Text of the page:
Operation Eagle Visit

During the Vietnam era, my hometown adopted A Company, 1st Battalion, 327th Infantry Regiment, 1st Brigade, 101st Airborne Division, the Screaming Eagles, and, according to the free daily newsrag here, was the only town in the country to hold a parade for returning Vietnam vets in 1972. So today (yesterday, now), the town did a repeat performance for the original parade's 40th anniversary.

Being civic-minded (if activity in those neighborhood groups that give the city council a hard time counts) citizens, and hearing that there was going to be food, Piglette and I strolled downtown to take in the festivities. However, being somewhat late risers, we missed half the parade. We did arrive just in time for Piglette to see horses, though.
And she also got to see the contingency from the local animal shelter. She went nuts for the horses, barking up a storm, and then tried to walk out into the street to greet the dogs. A lot of the day's photos were taken while pulling her back from something.

We arrived at the park, where the post-parade activities were held, just in time to watch them roll up the flag.
It could be my age talking (the older I get, the younger other people look), and you can't tell from this photo, but what struck me about these young men and women is that they are not far from being kids.My perception of what I think a soldier looks like has been skewed by the 30 and 40-something actors who portray them in films. It is sobering to realize that real soldiers resemble the kids playing in my neighbor's yard more than they do middle-aged actors.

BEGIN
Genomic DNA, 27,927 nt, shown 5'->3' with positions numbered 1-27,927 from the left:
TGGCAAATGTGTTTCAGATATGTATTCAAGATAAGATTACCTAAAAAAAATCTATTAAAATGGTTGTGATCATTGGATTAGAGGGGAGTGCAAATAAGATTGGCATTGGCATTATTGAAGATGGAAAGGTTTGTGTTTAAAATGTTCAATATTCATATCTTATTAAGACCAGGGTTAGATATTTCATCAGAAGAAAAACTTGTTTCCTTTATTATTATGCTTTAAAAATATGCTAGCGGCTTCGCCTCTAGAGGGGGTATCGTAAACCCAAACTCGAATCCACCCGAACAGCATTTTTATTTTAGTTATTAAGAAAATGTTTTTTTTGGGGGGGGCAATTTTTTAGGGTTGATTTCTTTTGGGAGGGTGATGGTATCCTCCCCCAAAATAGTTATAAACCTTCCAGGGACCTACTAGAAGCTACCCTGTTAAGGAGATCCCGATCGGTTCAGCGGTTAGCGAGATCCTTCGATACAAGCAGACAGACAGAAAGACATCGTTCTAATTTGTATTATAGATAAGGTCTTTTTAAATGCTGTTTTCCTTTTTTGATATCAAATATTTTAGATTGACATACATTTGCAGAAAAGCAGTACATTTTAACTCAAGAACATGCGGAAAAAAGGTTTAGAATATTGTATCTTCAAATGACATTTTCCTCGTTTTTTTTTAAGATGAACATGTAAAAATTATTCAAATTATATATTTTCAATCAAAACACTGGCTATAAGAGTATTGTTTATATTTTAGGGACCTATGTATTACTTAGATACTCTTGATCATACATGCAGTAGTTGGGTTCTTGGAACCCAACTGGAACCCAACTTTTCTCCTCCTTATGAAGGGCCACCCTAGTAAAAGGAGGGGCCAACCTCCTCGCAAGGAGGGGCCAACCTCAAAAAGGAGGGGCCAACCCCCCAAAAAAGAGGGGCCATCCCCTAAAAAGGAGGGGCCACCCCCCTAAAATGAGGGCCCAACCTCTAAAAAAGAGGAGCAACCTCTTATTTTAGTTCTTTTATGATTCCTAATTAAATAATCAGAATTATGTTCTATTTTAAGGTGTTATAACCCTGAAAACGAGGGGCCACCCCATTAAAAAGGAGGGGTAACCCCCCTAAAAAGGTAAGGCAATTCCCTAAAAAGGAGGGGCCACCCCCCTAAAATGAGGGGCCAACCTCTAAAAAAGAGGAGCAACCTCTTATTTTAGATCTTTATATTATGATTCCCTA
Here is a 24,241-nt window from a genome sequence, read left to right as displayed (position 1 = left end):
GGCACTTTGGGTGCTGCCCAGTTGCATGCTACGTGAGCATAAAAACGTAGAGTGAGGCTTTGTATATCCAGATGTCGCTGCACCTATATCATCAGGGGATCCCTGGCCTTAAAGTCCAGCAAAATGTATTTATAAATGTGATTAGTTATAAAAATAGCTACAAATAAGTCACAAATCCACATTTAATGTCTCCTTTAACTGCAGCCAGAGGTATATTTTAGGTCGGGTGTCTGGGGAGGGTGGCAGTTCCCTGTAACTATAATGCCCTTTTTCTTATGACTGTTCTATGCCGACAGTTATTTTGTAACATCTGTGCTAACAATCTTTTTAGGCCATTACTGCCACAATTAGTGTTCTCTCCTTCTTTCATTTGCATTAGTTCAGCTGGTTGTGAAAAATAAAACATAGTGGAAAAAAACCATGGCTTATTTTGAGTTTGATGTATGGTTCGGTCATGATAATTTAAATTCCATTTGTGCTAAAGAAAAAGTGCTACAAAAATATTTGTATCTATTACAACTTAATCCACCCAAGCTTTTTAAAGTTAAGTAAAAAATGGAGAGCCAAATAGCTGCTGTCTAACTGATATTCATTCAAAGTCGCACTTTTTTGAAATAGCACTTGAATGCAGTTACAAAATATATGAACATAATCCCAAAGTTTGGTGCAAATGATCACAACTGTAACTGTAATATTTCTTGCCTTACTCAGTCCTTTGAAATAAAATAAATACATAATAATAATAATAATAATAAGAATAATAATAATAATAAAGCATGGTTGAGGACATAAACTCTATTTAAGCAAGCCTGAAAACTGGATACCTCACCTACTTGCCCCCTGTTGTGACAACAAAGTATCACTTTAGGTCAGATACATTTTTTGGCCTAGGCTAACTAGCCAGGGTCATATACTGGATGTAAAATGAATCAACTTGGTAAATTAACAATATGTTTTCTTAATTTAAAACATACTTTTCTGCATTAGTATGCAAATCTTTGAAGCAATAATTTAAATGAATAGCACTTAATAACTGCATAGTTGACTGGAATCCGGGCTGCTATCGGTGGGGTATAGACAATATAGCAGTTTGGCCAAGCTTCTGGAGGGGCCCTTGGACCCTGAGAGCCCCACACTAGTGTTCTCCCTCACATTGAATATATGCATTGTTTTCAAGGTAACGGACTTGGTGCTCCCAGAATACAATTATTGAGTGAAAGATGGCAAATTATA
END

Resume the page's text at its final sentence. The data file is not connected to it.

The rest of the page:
It was even more sobering to see the never-ending line for the food. Fortunately, the beer line was short and it was only $5.00 for a Sierra Nevada pale ale! And, the food truck was a clever modified fire truck design, manned by local firefighters.
Piglette and I walked around the park, looking at the booths, greeting ALL the other dogs, watching the entertainment -- the local taiko group, a banjo band, a cover band -- and shaking hands with soldiers. Well, I shook hands, Piglette got a lot of rubs and stories about pets they had back home.

And with the thought of home, Piglette and I headed back to our own, sauntering the long way through downtown, stopping at our favorite places on the way, like Three Bs coffee, where they put smiley faces in my cappuccino and Wisnom's Hardware, where the ladies always have dog biscuits for Piglette, and Donut Delite, where they put extra donuts in my bag. It was a good day to appreciate everyone who makes our lives a little better in their own way. In particular, I appreciate that guy who still loves me, even though I can be broody and sometimes have anger issues and occasionally yell... just occasionally.

The story of how San Mateo came to adopt the Screaming Eagles is a bittersweet one. Sgt Joe Artavia wrote to his sister, Linda, asking if she could convince one of the local cities to adopt his unit. She had his request fulfilled, but two months later, her brother was killed in action. Linda went on to form America Supporting Americans, which works to match sponsors to units.